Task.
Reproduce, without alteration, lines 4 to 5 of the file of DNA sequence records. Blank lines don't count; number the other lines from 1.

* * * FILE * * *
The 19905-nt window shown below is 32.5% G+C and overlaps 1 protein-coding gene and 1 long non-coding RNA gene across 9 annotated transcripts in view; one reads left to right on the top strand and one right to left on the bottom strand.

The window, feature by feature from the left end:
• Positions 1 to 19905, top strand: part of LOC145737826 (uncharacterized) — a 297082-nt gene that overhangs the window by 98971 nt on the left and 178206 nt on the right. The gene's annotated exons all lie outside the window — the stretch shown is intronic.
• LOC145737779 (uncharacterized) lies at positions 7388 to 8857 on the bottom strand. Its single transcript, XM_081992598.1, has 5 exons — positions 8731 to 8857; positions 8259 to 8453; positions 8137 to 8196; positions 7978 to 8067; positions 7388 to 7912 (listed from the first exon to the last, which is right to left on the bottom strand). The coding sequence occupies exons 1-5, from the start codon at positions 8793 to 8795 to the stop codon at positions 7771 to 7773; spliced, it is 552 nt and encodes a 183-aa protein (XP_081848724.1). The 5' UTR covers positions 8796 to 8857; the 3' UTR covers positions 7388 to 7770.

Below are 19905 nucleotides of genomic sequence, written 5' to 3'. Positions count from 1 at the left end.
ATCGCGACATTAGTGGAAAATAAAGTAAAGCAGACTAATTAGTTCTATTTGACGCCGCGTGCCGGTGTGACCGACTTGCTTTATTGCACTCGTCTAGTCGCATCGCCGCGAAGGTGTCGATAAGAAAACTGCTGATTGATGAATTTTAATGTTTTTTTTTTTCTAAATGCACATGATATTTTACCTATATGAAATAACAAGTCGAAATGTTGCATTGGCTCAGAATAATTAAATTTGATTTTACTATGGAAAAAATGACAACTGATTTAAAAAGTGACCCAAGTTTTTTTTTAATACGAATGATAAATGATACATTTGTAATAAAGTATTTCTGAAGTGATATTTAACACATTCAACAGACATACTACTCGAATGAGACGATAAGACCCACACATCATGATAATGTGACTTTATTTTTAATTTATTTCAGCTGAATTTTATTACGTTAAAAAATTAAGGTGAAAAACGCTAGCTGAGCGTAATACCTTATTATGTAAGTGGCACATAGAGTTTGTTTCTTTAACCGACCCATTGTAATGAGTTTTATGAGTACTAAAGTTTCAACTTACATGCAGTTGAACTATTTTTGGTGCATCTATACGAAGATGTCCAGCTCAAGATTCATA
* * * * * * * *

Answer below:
• LOC145737779 (uncharacterized) lies at positions 7388 to 8857 on the bottom strand. Its single transcript, XM_081992598.1, has 5 exons — positions 8731 to 8857; positions 8259 to 8453; positions 8137 to 8196; positions 7978 to 8067; positions 7388 to 7912 (listed from the first exon to the last, which is right to left on the bottom strand). The coding sequence occupies exons 1-5, from the start codon at positions 8793 to 8795 to the stop codon at positions 7771 to 7773; spliced, it is 552 nt and encodes a 183-aa protein (XP_081848724.1). The 5' UTR covers positions 8796 to 8857; the 3' UTR covers positions 7388 to 7770.

Below are 19905 nucleotides of genomic sequence, written 5' to 3'. Positions count from 1 at the left end.